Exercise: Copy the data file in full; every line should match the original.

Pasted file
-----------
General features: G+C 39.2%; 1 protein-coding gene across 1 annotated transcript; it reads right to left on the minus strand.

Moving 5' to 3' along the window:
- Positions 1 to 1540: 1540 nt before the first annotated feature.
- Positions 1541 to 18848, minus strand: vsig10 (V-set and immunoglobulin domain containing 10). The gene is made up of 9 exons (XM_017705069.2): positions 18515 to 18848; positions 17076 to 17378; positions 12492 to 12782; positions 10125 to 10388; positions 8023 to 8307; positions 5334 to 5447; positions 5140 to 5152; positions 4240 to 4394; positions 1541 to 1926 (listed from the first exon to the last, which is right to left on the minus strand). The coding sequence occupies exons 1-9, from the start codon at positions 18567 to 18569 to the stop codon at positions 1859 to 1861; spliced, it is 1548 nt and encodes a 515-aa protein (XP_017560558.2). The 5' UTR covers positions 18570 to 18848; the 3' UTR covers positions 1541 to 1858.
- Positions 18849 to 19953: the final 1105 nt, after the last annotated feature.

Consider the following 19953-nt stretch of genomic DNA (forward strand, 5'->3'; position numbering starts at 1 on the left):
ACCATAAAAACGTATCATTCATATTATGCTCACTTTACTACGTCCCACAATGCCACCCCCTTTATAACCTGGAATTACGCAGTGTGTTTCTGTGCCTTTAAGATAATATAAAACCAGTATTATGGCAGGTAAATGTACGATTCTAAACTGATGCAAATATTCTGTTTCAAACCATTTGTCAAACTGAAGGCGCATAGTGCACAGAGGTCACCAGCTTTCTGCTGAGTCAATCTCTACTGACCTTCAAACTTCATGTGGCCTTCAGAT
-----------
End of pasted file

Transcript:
General features: G+C 39.2%; 1 protein-coding gene across 1 annotated transcript; it reads right to left on the minus strand.

Moving 5' to 3' along the window:
- Positions 1 to 1540: 1540 nt before the first annotated feature.
- Positions 1541 to 18848, minus strand: vsig10 (V-set and immunoglobulin domain containing 10). The gene is made up of 9 exons (XM_017705069.2): positions 18515 to 18848; positions 17076 to 17378; positions 12492 to 12782; positions 10125 to 10388; positions 8023 to 8307; positions 5334 to 5447; positions 5140 to 5152; positions 4240 to 4394; positions 1541 to 1926 (listed from the first exon to the last, which is right to left on the minus strand). The coding sequence occupies exons 1-9, from the start codon at positions 18567 to 18569 to the stop codon at positions 1859 to 1861; spliced, it is 1548 nt and encodes a 515-aa protein (XP_017560558.2). The 5' UTR covers positions 18570 to 18848; the 3' UTR covers positions 1541 to 1858.
- Positions 18849 to 19953: the final 1105 nt, after the last annotated feature.

Consider the following 19953-nt stretch of genomic DNA (forward strand, 5'->3'; position numbering starts at 1 on the left):
ACCATAAAAACGTATCATTCATATTATGCTCACTTTACTACGTCCCACAATGCCACCCCCTTTATAACCTGGAATTACGCAGTGTGTTTCTGTGCCTTTAAGATAATATAAAACCAGTATTATGGCAGGTAAATGTACGATTCTAAACTGATGCAAATATTCTGTTTCAAACCATTTGTCAAACTGAAGGCGCATAGTGCACAGAGGTCACCAGCTTTCTGCTGAGTCAATCTCTACTGACCTTCAAACTTCATGTGGCCTTCAGAT